The number of Ebola cases in Sierra Leone has declined significantly, says Northland medical officer of health Clair Mills, who is back from spending three months working in the Ebola-ravaged west African country.

Dr Mills added there was much still to do in fighting the killer disease.

Dr Clair Mills
Dr Clair Mills

She left Whangarei for Sierra Leone in November to take on the job of medical co-ordinator for Mdecins Sans Frontires (Doctors Without Borders), which ran four Ebola treatment centres in Sierra Leone, as well as training staff from other organisations. It also ran surveillance and health promotion teams in the capital, Freetown.

Dr Mills has worked for various humanitarian organisations for more than 10 years. She said the work in the Ebola treatment centres was physically and emotionally exhausting.


"The high death rate, the overwhelming numbers of patients, the lack of effective treatment, and obviously the personal risks of being infected yourself, made it extremely challenging," she said.

"I had about one day off the whole time. It was busy and very challenging, but overall very satisfying and energising too."

Before leaving to help deal with the biggest outbreak of the disease in history, Dr Mills said: "This is a major public health crisis and Sierra Leone is a very poor country with few resources to deal with it.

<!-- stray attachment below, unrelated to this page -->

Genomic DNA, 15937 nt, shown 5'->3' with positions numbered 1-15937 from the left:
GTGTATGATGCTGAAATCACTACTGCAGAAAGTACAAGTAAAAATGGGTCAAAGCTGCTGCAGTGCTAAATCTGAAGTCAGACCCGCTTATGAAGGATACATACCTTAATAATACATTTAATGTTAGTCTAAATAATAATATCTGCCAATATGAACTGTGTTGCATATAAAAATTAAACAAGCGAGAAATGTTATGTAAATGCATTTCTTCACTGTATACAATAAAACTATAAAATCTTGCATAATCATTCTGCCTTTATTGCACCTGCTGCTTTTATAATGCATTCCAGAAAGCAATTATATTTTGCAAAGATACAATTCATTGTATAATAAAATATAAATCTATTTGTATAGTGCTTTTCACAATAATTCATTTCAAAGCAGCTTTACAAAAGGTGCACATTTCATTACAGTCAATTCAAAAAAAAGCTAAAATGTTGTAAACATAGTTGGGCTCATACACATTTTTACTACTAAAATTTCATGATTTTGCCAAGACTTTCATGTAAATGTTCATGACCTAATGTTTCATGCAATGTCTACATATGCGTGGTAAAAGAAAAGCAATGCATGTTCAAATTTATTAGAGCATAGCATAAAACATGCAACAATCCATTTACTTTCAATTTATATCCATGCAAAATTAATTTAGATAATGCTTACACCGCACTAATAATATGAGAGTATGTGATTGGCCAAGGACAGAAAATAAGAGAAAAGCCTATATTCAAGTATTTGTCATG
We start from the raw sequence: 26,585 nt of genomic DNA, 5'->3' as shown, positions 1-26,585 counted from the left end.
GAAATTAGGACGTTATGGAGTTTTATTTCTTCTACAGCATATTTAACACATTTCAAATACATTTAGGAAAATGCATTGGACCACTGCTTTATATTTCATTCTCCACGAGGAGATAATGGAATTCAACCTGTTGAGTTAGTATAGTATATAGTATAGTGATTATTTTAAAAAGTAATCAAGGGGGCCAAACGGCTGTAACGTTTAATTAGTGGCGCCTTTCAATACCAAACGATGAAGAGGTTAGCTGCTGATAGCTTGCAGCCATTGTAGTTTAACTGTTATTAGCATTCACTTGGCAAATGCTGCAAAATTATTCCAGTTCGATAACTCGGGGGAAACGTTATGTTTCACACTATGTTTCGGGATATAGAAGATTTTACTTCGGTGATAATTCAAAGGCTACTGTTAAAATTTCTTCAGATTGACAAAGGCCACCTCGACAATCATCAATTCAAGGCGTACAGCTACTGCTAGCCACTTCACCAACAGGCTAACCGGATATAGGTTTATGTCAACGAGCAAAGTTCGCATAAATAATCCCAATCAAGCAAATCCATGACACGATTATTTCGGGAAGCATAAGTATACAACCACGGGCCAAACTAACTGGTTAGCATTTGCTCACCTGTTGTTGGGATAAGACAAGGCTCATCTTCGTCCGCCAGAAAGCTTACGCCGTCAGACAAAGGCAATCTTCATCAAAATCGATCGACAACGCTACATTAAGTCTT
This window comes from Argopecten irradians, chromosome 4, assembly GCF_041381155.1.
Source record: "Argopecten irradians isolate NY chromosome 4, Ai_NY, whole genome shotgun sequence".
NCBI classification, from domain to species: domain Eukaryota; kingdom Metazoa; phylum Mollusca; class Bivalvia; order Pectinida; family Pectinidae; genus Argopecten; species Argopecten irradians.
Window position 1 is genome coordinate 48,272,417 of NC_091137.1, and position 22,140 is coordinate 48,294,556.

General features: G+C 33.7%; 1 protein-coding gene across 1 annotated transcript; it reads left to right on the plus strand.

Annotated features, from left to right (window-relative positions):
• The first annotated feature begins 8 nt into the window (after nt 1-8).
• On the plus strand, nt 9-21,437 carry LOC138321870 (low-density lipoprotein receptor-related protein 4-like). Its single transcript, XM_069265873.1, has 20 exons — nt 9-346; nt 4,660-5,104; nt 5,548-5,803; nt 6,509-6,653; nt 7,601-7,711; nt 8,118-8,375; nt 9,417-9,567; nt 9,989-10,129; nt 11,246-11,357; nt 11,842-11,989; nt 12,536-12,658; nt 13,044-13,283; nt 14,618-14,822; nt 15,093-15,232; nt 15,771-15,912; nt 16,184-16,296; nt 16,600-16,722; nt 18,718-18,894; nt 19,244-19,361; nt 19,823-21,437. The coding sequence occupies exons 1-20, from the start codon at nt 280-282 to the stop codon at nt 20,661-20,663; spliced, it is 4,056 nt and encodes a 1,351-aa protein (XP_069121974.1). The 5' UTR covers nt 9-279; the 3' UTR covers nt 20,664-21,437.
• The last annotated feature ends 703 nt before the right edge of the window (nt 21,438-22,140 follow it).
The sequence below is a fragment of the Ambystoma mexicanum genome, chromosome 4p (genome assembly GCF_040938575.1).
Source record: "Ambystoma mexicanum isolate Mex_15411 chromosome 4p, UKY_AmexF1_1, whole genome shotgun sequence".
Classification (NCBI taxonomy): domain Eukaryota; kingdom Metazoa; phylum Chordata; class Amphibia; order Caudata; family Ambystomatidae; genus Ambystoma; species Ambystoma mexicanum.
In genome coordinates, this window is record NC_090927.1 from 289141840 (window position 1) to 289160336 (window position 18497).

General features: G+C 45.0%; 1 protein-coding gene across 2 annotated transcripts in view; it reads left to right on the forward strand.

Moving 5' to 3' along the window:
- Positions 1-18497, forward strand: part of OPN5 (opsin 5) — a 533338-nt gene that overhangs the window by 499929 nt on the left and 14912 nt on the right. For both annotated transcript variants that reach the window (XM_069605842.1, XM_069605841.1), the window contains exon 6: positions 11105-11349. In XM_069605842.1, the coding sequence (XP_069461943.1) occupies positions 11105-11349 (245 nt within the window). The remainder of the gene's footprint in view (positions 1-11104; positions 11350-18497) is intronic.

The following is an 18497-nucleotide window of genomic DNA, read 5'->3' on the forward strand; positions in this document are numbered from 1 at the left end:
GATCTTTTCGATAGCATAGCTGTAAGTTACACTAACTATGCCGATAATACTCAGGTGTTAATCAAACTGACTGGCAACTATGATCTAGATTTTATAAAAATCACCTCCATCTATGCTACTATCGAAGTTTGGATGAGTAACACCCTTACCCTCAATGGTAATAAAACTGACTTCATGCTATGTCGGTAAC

"They need support from us."

Her message is the same on her return.

"It's a country that's come out of a decade of civil conflict. It's got a life expectancy of about 50. A lot of the population lives on less than $1 a day and certainly [the Ebola outbreak] has had a huge impact on the health system."

Despite the country having a better handle on Ebola now, the repercussions will be long-lasting, Dr Mills said.

The number of cases started dropping late last year and by the end of February some make-shift clinics were closing.


Dr Mills said the reduction was due to a combination of reasons, including treatment being available, contact-tracing, community engagement, travel bans, quarantine and controlled burial practices.

Fatality rates were up to 70 per cent at the viral disease's peak in western Africa last year. Symptoms are fever, vomiting and diarrhoea and bleeding. It is spread through contact with infected body fluids.

Since March 2014, the virus has infected more than 25,000 people, with more than 10,000 deaths reported.